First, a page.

“I think when you’re a police officer and 98% of the people you are dealing with are just complete idiots…when something comes across your desk that has this much complexity and so many layers, they obviously ate that up,” said Van Soest. “They were as obsessed with catching him as he was obsessed with doing crime and getting away with it. They almost couldn’t exist without one another.

“When telling a nonfiction story, you so rarely get that kind of direct opposition, that kind of relationship [that] made me salivate as a filmmaker.”

In addition to documentaries, Van Soest has also worked on PR, commercials and promotional videos, which he says pays the bills, thus allowing him to pursue passion projects such as “The Jewel Thief.” Making documentaries is as difficult as it has ever been, particularly in terms of funding, but thanks to the bevy of streamers all vying for eyeballs, he believes this paradoxically can be a boon to filmmakers with great stories to share.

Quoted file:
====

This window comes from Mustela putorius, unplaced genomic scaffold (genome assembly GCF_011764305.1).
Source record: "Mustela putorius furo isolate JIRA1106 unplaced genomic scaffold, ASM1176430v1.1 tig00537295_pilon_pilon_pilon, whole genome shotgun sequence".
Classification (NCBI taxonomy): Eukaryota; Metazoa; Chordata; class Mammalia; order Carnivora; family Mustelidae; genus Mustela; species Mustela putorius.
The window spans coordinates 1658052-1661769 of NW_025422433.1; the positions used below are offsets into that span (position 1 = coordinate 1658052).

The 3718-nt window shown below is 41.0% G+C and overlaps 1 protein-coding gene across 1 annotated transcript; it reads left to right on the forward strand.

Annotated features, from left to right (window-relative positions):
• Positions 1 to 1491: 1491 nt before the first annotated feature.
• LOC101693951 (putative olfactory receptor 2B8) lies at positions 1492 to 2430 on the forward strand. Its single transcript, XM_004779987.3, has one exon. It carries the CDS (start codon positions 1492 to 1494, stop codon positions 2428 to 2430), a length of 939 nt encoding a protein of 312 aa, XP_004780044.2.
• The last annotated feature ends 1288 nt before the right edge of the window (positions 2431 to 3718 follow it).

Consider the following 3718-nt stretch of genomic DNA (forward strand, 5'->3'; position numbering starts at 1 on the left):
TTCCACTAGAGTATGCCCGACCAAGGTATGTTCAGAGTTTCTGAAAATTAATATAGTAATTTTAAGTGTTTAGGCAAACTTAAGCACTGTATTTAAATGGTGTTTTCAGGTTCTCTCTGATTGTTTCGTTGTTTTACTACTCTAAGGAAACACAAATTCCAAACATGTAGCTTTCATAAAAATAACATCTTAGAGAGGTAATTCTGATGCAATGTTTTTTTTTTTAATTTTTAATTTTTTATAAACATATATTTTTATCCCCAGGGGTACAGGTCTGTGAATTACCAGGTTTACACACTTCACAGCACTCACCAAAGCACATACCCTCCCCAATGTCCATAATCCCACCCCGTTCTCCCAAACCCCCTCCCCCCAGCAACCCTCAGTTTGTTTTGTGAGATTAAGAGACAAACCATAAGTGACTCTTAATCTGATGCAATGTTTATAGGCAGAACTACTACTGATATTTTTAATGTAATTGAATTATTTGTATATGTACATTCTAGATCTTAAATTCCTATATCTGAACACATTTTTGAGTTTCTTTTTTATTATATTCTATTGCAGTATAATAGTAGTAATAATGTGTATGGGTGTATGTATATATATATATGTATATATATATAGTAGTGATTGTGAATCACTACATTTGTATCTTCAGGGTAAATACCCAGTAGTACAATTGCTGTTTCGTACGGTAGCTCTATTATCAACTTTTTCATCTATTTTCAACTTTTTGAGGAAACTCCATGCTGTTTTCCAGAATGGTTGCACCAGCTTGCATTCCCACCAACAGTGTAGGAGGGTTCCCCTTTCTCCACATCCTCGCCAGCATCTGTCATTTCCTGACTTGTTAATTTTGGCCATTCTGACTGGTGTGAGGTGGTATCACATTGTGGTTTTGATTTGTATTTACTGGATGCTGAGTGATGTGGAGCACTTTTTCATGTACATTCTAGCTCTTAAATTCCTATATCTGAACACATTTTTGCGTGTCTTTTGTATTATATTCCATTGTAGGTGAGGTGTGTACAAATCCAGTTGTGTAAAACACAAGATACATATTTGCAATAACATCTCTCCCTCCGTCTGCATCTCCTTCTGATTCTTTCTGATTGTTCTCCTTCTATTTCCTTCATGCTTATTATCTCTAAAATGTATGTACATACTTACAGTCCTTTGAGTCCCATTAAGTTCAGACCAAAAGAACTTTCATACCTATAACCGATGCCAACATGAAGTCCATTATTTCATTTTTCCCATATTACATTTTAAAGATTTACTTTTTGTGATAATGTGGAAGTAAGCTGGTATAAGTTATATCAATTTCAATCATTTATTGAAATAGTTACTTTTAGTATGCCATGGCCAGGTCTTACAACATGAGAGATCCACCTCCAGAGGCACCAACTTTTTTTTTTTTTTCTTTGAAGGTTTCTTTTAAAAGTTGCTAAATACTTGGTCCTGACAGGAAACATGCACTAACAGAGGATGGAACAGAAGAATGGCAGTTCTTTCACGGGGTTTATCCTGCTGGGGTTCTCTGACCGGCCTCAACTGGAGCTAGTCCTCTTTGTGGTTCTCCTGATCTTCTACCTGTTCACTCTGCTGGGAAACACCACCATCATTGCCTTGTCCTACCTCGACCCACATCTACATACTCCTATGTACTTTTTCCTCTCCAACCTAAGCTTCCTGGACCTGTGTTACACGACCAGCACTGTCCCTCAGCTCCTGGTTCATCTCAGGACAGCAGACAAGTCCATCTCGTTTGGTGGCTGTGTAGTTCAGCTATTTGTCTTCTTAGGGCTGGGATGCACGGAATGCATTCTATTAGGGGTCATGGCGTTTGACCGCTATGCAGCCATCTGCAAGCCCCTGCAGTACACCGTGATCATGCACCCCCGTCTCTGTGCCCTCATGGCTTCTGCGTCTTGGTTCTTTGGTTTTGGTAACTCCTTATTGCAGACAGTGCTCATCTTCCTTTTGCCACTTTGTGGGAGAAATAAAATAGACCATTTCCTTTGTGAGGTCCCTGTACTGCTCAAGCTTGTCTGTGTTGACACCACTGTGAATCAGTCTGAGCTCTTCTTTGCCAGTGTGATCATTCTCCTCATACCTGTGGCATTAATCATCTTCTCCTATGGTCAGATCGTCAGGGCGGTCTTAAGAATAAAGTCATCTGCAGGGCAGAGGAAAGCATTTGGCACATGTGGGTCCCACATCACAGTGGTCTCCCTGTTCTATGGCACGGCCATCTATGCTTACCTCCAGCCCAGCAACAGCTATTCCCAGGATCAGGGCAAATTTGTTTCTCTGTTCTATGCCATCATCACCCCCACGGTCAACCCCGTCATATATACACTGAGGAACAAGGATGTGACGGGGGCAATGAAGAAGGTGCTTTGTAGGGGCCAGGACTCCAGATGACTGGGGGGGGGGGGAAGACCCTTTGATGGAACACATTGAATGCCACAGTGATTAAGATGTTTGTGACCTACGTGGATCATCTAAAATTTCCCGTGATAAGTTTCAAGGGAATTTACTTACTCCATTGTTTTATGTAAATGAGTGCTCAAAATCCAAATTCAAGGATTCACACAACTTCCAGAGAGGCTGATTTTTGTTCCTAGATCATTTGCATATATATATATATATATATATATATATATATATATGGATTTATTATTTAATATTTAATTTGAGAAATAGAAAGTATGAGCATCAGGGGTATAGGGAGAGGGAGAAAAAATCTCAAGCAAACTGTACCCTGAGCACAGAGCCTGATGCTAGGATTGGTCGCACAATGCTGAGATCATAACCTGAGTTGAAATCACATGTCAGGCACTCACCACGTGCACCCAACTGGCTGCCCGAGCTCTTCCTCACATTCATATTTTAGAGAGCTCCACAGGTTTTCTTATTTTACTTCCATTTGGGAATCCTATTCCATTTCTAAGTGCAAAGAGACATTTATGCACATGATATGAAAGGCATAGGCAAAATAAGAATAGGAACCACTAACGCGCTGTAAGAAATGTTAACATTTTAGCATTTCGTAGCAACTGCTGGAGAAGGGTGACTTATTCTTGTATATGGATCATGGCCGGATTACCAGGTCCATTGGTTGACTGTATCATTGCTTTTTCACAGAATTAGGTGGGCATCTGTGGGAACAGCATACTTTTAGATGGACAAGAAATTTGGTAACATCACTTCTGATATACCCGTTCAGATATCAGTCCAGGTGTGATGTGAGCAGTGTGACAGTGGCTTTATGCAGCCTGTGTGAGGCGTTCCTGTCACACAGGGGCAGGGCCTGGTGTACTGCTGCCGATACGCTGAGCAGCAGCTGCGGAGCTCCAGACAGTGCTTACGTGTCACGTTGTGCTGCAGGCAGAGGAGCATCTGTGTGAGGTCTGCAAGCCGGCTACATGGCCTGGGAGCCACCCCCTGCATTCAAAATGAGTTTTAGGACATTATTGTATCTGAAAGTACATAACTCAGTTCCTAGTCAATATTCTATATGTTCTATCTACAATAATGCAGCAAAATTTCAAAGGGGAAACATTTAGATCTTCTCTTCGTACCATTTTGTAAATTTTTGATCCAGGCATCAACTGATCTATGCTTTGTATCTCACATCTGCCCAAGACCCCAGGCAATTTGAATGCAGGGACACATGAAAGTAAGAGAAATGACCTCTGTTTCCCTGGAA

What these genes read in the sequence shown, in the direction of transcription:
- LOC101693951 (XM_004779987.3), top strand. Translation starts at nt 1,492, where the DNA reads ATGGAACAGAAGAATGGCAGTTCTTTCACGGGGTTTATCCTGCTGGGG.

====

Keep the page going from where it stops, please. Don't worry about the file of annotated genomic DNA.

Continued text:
Blanchard has indeed seen the film, and its director says his subject was “pretty happy with it” in the end. When asked if giving Blanchard a platform to brag about his life of crime might encourage him—or others—Van Soest says that although those are valid concerns, it doesn’t take away from the fact that he’s got quite a story on his hands worth sharing with the world—especially when it comes to the sexiness of the successfully-executed heist.